We are using this for our fast paced French refresher course through PCC's continuing education foreign language program. Though I recommend this as a good French text, it is laid out oddly. First, the dialogue is at the beginning of each chapter. These dialogues contain words which are probably unfamiliar to most students until they actually read the section. It is quite confusing to try and pronounce or read these unfamiliar words. I know that the authors felt it better to have students 'try' and read it, then learn the words, then go back to it, but it just doesn't work all that well. Even the instructor has us skip the dialogue until after we work through the chapter it pertains to. Also, the quizzes at the end of each chapter are rudimentary at best.
Positives: there are charts at the end that contain many verb conjugations and lists of other important words. Each chapter is concise and gives the student ample material to work with while not overwhelming the student with endless lists. The paces is nice and the flow from chapter to chapter seems to follow a nice curve for actually learning the language, not learning a few phrases for travel. I would have liked more sentence building exercises, but for a $13 beginner to intermediate book, it covers a lot of material without getting too in depth.
I highly highly highly recommend the following purchases, even if the instructor does not require them.
French Grammar (Barron's Foreign Language Guides) - this is indispensable. This is the book which takes one from merely learning a few words and phrases to actually putting this all to use and building a good foundation for French speaking. It is inexpensive and worth 5x as much in my opinion. Only problem is that it is compact. But it packs in a TON of content and helps with sentence building.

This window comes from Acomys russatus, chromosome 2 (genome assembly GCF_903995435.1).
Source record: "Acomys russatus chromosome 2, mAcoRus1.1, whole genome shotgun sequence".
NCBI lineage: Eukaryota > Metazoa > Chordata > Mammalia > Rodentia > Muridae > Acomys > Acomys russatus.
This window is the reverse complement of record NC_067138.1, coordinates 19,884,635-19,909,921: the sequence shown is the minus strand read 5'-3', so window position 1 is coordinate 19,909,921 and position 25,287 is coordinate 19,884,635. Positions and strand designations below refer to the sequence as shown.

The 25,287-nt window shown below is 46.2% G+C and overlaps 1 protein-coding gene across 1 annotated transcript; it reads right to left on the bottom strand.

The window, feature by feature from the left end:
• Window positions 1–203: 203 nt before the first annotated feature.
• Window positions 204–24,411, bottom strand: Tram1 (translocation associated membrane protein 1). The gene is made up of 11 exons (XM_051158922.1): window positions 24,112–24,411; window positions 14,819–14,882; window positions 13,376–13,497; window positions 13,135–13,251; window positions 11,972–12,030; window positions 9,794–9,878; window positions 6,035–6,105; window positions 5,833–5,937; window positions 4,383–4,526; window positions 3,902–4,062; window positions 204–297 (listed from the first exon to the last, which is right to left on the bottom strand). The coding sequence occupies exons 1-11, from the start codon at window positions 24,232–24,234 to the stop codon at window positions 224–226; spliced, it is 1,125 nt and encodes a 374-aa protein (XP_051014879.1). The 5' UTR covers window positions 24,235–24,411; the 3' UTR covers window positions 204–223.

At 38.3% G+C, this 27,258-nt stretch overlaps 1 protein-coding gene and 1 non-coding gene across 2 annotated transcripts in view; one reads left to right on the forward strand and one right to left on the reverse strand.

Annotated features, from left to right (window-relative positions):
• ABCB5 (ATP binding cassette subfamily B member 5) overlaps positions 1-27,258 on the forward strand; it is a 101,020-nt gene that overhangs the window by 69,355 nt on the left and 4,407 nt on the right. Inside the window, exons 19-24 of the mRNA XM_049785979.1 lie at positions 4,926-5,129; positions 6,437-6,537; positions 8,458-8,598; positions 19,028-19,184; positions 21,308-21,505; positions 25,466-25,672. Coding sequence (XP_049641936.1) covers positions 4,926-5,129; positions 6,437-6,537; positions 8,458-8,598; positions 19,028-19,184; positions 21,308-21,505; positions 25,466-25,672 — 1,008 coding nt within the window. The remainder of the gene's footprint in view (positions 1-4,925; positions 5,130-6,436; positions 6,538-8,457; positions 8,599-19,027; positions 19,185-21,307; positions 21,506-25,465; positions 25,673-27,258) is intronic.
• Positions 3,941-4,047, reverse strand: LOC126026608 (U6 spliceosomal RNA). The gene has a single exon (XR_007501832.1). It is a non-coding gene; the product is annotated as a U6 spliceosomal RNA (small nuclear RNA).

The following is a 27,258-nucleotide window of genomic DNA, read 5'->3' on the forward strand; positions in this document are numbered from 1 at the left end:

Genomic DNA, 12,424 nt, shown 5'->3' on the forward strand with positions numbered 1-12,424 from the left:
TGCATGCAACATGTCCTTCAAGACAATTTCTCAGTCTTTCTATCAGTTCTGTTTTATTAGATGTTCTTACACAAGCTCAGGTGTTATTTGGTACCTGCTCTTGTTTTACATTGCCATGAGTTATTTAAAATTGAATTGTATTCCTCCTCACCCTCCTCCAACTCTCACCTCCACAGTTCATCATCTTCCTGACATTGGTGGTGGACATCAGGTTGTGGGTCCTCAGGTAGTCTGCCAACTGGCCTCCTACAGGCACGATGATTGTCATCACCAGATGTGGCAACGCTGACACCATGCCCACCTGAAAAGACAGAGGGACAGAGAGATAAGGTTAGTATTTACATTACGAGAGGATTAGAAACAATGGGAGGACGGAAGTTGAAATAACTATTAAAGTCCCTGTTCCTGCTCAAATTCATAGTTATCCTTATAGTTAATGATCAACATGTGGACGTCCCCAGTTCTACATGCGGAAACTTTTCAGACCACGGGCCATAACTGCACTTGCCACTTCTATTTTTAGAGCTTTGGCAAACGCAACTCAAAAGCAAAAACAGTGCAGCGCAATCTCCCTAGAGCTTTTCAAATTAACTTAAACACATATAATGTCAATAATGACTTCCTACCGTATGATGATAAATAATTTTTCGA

Merriam-Webster's French-English Dictionary - amazing bang for the buck French - English dictionary. Has some charts in the beginning, including a useful conjugation chart. But has over 80,000 entries and 100,000 translations. Pretty amazing for $6 or $7. I have the paperback because I don't really want to lug a kindle to class.
These three books are perfect for getting started. Then you might try located a good CD resource. I don't recommend Rosetta Stone because of the exorbitant price (you gotta pay for all that marketing they do). Michel Thomas has a good course on CD that builds sentences, but at last look they were all 3rd party and cost $100+... not really worth it at that point. But if you come across it for a good price then buy it.
Also it sounds goofy, but check out some of the kids picture books (even for an adult). The ones that have the pictures with the French word and no English translation. You can buy four or five of these for $5-$10 each and they are basically what Rosetta Stone is. See a picture of something and learn the French word for it, not look at an English word and translate it. Get it? Oh, and grab a couple of workbooks that are highly rated for practice.
And also of note: the same holds true for other languages with the same publishers' items. I took Japanese and used Living Language, Barron's Grammar, and Webster's Dictionary along with some picture books and the Michel Thomas CDs and it was a breeze to learn with all of those useful tools. So even if it's Italian, Spanish, or another language, I expect these to be good items to purchase (in those respective languages).